cardano-wallet needs its own configuration to run the server that connects to your node and provides a local REST API to manage your wallet. Once you have configured it as specified on the official documentation, you only need to load the package and specify the API endpoint. Using use-package for example:

(use-package cardano-wallet
  :commands (cardano-wallet-balances cardano-wallet-helm-pick)
  (setq cardano-wallet-url "http://localhost:8090"))


Start by interactively querying the tip of the Blockchain. Use: M-x cardano-tx-cli-tip, you should see at the bottom of the screen on the mini-buffer the information about the tip.

At the time of writing it showed this:

block: 190408
epoch: 45
era: Babbage
hash: 4e422ef1108925a9b5a2d97b20a9938f1afc09297ae8d6522534dbc432bb1366
slot: 3971838
syncProgress: "100.00"

Create key pairs and manage addresses

Bag of keys

To create new keys and their corresponding addresses use: M-x cardano-tx-address-new-key-files. It will prompt you how to name your new keys. Type one name or more separating them by spaces. This will populate the directory you defined in cardano-tx-db-keyring-dir, with the keys.

This means:

M-x cardano-tx-address-new-key-files RET first second third RET

will generated the following folder structure:

├── cardano.db
├── first.skey
├── first.vkey
├── second.skey
├── second.vkey
├── stake.skey
├── stake.vkey
├── third.skey
└── third.vkey

In the background it will create you default reward(staking) key and interactively ask you whether to create addresses with your new key files using that reward key or not. The addresses information and the keys are stored in the SQLite database cardano.db.

⚠ WARNING: Please keep in mind, that all keys are plain text files on your system. Thus, when working with “mainnet” ADA, make sure you take the necessary precautions to secure your files, work on an air gapped machine.

To create a staking key (under the name stake2) use the ELisp command:

(cardano-tx-address-new-key "stake2" t)

The name stake is the default name for the reward key, and created automatically. After creating additional reward keys, you can generate new addresses that use those keys by calling cardano-tx-address-load. Select the spending key type, confirm whether to watch the new address and which reward key you want to use. All key file and addresses are stored in the SQLite database in the cardano.db file.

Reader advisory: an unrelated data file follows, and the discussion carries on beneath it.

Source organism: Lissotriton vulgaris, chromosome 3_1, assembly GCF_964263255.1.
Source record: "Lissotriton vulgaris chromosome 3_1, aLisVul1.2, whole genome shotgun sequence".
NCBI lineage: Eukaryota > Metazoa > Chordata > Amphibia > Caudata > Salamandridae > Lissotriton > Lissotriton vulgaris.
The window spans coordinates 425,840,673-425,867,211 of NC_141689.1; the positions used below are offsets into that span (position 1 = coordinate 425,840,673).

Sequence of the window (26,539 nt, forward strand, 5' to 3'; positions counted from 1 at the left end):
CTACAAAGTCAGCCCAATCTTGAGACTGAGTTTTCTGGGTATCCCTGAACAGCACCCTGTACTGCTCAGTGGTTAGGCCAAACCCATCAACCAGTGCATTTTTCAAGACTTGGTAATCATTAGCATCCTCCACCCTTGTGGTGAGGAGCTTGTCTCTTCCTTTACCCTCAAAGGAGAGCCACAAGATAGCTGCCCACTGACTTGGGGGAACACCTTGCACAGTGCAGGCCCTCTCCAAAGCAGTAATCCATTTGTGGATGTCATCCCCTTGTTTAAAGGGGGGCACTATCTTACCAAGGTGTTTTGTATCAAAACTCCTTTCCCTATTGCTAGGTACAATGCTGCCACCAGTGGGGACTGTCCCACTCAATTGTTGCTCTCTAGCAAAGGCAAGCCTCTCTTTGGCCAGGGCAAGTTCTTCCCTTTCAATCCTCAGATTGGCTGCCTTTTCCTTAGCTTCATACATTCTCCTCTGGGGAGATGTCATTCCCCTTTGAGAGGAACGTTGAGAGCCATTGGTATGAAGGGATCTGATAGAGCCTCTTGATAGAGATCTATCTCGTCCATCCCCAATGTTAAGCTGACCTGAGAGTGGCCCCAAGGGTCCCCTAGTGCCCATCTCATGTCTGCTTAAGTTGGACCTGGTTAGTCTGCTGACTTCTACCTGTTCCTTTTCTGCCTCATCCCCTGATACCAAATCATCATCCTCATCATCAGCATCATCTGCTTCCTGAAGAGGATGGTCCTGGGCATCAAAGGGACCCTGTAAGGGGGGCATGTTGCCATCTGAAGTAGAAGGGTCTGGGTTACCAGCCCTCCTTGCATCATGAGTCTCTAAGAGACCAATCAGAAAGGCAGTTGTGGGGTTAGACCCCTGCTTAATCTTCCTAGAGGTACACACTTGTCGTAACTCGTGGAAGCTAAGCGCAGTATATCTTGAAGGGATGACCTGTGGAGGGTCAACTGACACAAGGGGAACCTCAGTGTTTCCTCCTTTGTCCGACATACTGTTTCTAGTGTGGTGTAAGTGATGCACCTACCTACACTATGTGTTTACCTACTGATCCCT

Hierarchical Deterministic Wallets

You can also install cardano-addresses and let this tool help you manage your keys following the CIP-3 specification, and CIP-11.

The function cardano-tx-address-gen-recovery-phrase will assist you creating a mnemonic seed recovery phrase and save it on your cardano-tx-db-keyring-dir.

⚠ WARNING: Please keep in mind, that all keys and recovery phrases are plain text files on your system. Thus when working with “mainnet” ADA, make sure you take the necessary precautions to secure your files, work on air gapped machine.

The function cardano-tx-address-new-hd-key-files prompts for a derivation path for your key, you can still call this with many space separated paths. Following CIP-11 the path 1852H/1815H/0H/2/0 will generate the staking key.

As in the previous section you can create the corresponding addresses calling interactively cardano-tx-address-load.

Hardware Wallets (Experimental)

Installing the patched version from cardano-hw-cli from arsmagna-xyz on the witness-request branch. Register the location of the binary, for example.

(setq cardano-tx-hw-command (executable-find "cardano-hw-cli"))

You can request the hardware wallet public keys by calling M-x cardano-tx-hw-request-extended-pubkeys. The intention is to only request the public keys following BIP32 until the account index, that is the path depth of 3. E.g.


The editor stores this extended public key on the database and manages the key derivations, on demand in the database. You can access the stored keys by calling M-x cardano-tx-db-master-keys, which open a table view of the registered extended public keys. Likewise to the HD wallets, to derive and register the payment and staking verification keys you must first call M-x cardano-tx-address-hw-derive-key-files. There select which extended account key do you want to derive from and define the paths along which to derive these keys. In this case you can use the expansion syntax for paths with .. marking an inclusive range. For example


Expands to

1852H/1815H/0H/0/0 1852H/1815H/0H/0/1 1852H/1815H/0H/0/2 1852H/1815H/0H/0/3 1852H/1815H/0H/1/0 1852H/1815H/0H/1/1 1852H/1815H/0H/1/2 1852H/1815H/0H/1/3

Don’t forget to derive the staking path which terminates in 2/0.

Once you have your verification keys registered it is time to create the corresponding addresses. In this case there is a special function that is account preserving for each of the extended public keys from the hardware device. Call M-x cardano-tx-address-hw-load and select an extended public key account. It will generate addresses for all registered keys in the database that belong to that account.

Registering key files

If you generated some key files previous to using cardano.el or from previous versions of it, before its use of a SQLite database you need to register those keys to the database. The easiest way is using dired to mark the files you want to register and then interactively calling cardano-tx-db-dired-load-files. You can also register Cardano native simple scripts (multisigs/timelocks) and Plutus script files.